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How Pa’s advocacy community reacted to Gov. Tom Wolf’s budget plan | Wednesday Morning Coffee

From mental health and environmentalism to gun violence and charter schools, groups across the spectrum were listening to Gov. Tom Wolf’s final budget address — and they all had something to say

February 9, 2022 7:12 am

Gov. Tom Wolf delivers his final budget address to a joint session of the state House and Senate on Tuesday, 2/8/22 (Commonwealth Media Services photo).

Good Wednesday Morning, Fellow Seekers.

The legislative reaction to Gov. Tom Wolf’s eighth — and final — budget address on Tuesday morning broke down pretty much the way you might expect.

In short, Democrats praised it. Republicans punctured it. And this thorough story by Capital-Star Associate Editor Cassie Miller is your one-stop shop for legislative reaction across the parties and across the House and Senate.

But a wide array of interest groups, from gun-violence reduction advocates to charter school supporters also will be impacted by the $43.7 billion spending blueprint that Wolf rolled out, and that the Democratic administration and the Republican-controlled General Assembly will spend roughly the next three or four months arguing about.

With that in mind, below you’ll find a myriad of reaction from interest groups across the state.

(Image via Getty Images)

Bob Bertolette, CEO, LeadingAge PA., a nursing home trade group: “While we appreciate that Gov. [Tom] Wolf is proposing a $91.25 million increase in Medical Assistance nursing facility rates, it is disappointing that it is tied to the Administration’s misguided regulatory proposal to increase minimum staffing thresholds by 50%. These mandatory minimums are unattainable and ignore the current workforce challenges. Because this funding proposal is linked to staffing minimums, it does nothing to address historical and growing structural deficits caused by years of underfunding.

“Many have moved on from the pandemic, but nursing homes continue to be Ground Zero. Facilities have exhausted their Rainy Day Funds. Some have closed their doors and others have been sold to out-of-state corporations,” Bertolette continued. “LeadingAge PA members are committed to providing high-quality care, and our elected officials are expected to do the same by investing adequate funding in medical assistance rates for the care of our seniors. The future sustainability of senior services depends on it.”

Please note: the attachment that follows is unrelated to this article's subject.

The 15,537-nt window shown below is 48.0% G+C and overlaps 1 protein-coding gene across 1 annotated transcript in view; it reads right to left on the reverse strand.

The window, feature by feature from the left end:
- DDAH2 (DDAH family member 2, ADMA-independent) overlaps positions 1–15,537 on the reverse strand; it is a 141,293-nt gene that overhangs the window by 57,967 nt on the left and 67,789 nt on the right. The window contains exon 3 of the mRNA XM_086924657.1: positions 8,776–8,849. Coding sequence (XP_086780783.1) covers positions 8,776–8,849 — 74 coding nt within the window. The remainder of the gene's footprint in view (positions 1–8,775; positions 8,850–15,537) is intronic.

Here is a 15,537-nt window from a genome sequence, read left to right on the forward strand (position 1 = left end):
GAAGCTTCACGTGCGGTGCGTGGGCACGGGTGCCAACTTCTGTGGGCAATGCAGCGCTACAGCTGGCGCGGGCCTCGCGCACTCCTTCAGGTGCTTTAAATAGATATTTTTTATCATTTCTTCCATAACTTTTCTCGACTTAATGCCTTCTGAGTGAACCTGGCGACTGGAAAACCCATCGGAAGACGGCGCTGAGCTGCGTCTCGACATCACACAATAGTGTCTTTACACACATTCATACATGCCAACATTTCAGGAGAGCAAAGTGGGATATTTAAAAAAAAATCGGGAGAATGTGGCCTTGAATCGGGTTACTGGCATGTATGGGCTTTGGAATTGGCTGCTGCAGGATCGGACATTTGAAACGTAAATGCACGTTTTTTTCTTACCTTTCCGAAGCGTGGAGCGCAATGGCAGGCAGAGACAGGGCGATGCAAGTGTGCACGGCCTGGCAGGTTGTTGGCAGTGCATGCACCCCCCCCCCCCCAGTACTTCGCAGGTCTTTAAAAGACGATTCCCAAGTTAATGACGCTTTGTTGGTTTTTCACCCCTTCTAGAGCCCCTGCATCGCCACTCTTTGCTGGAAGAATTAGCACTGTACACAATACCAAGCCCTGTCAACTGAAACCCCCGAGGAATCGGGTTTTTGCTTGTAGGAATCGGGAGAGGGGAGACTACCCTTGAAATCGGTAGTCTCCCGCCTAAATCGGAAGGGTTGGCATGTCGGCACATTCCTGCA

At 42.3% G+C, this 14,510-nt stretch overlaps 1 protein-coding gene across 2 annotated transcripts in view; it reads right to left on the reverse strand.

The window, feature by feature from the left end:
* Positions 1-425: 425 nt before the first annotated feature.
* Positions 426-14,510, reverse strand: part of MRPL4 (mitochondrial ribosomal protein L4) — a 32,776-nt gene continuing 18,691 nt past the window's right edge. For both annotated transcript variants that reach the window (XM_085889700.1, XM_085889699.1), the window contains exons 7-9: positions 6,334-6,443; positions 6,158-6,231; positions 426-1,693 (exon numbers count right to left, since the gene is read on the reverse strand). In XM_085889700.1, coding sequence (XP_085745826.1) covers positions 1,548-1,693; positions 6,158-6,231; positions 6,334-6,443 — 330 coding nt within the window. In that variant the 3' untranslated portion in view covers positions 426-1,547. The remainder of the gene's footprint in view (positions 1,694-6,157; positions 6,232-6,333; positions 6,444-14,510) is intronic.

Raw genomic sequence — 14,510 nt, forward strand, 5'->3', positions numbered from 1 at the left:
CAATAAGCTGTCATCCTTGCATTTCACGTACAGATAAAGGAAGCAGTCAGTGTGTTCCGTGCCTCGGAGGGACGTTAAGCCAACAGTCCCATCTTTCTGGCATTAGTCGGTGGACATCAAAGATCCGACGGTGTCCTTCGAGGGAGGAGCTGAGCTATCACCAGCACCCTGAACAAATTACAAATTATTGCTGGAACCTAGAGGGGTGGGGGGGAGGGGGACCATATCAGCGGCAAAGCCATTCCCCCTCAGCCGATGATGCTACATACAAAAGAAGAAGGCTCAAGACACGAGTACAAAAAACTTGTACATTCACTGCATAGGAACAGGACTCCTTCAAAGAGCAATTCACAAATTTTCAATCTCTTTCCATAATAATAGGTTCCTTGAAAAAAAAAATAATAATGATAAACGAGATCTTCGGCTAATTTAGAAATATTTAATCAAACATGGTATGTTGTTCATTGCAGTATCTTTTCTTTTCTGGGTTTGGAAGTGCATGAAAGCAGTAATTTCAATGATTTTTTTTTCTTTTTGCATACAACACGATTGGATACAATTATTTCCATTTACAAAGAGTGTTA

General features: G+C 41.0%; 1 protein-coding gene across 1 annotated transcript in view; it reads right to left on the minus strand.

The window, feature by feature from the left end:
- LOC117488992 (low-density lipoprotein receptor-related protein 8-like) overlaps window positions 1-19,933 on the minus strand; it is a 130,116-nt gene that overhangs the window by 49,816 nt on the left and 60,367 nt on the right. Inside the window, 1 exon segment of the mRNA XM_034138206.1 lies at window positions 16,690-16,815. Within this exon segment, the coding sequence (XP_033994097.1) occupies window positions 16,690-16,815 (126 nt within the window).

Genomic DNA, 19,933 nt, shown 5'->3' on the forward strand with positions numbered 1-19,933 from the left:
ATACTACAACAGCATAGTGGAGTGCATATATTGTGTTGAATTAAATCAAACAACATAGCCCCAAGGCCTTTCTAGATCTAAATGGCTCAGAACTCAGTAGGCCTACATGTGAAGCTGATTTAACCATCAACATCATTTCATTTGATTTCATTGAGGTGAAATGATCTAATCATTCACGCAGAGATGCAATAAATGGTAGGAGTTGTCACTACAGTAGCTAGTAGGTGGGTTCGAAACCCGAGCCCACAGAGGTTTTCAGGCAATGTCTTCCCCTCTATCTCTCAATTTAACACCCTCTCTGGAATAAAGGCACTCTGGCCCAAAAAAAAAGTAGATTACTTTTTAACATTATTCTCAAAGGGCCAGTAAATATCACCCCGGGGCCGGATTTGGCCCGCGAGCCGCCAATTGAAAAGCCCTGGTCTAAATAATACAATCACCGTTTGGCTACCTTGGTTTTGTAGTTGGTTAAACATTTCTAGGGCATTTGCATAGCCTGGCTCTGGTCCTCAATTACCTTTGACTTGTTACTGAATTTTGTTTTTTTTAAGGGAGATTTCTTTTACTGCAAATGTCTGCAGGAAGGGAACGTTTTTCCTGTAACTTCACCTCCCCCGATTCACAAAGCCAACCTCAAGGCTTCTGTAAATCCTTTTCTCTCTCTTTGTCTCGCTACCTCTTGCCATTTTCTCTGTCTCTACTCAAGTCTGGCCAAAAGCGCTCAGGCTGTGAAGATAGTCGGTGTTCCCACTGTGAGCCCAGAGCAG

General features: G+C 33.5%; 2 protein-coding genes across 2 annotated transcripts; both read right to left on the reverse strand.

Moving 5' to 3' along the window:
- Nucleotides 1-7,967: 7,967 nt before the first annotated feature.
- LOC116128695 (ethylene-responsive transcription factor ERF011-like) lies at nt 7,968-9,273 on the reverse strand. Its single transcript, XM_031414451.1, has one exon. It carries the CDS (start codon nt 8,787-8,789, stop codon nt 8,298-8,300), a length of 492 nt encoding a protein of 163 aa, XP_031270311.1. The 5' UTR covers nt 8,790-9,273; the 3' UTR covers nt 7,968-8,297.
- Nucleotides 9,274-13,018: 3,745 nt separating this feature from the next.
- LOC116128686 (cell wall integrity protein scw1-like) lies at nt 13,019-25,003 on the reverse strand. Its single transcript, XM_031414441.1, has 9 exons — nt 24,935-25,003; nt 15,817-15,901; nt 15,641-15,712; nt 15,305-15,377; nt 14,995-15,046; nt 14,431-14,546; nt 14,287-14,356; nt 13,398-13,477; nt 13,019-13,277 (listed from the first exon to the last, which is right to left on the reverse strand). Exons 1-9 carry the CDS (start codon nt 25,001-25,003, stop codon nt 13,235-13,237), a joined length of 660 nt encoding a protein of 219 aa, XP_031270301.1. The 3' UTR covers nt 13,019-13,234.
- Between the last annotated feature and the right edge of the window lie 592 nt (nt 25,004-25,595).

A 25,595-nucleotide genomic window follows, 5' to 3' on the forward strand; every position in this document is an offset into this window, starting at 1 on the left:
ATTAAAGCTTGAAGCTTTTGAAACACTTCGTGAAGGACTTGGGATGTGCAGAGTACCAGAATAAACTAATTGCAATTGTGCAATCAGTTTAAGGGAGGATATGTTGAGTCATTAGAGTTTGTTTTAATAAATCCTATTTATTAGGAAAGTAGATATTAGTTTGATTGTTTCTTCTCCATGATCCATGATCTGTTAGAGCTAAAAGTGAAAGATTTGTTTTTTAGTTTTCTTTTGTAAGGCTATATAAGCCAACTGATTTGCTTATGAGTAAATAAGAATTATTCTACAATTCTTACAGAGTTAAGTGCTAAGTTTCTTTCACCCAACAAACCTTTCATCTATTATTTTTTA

Jacquelyn Bonomo, president and CEO of PennFuture, an environmental advocacy group: “Gov. [Tom] Wolf’s final state budget address was a look back at his tenure in office. For Pennsylvania’s sustainable economy and its countless communities beset by pollution, it’s been a daily grind, defined by increasingly vitriolic debate in Harrisburg around environmental protection and conservation.

“That’s why, after seven years, PennFuture is pleased to see important attention and substantial dollars in Gov. Wolf’s budget proposal devoted to clean water, nature-based economic sectors, and conservation agencies, all of which we have called for throughout Gov. Wolf’s term, including in our Green Stimulus report published in 2020,” Bonomo continued. “It is also encouraging that the governor proposed significantly increasing capacity at our environmental and conservation agencies to allocate federal infrastructure dollars for abandoned mine reclamation projects, plugging abandoned oil and gas wells, and installing electric vehicle infrastructure.

” … But like the last seven years, every time Pennsylvania takes important steps forward on the environment, it follows with a few steps back. We are frustrated that the governor’s plan includes funds to study using carbon capture and hydrogen technologies, both of which are not feasible options to realistically decarbonize our energy sector,” she concluded.

Pennsylvania AFL-CIO President Rick Bloomingdale and Secretary-Treasurer Frank Snyder:

“We applaud this budget’s commitment to bettering life for Pennsylvanians across the Commonwealth by making Pennsylvania the best economy for workers,” Bloomingdale said. “Raising the minimum wage to $15 is critical to our future as a workforce. For too long, the legislature has stalled on this key issue, and it’s time for the General Assembly to act.”

Snyder added that Wolf’s proposed [investments] in “promoting and adequately funding public education, not charter or cyber schools, is crucial for the future of our children and the profession. The realities of the pandemic have underlined the desperate need for investment in the economy of care for our youth, elderly, and our most vulnerable.”

(Image via The Philadelphia Tribune)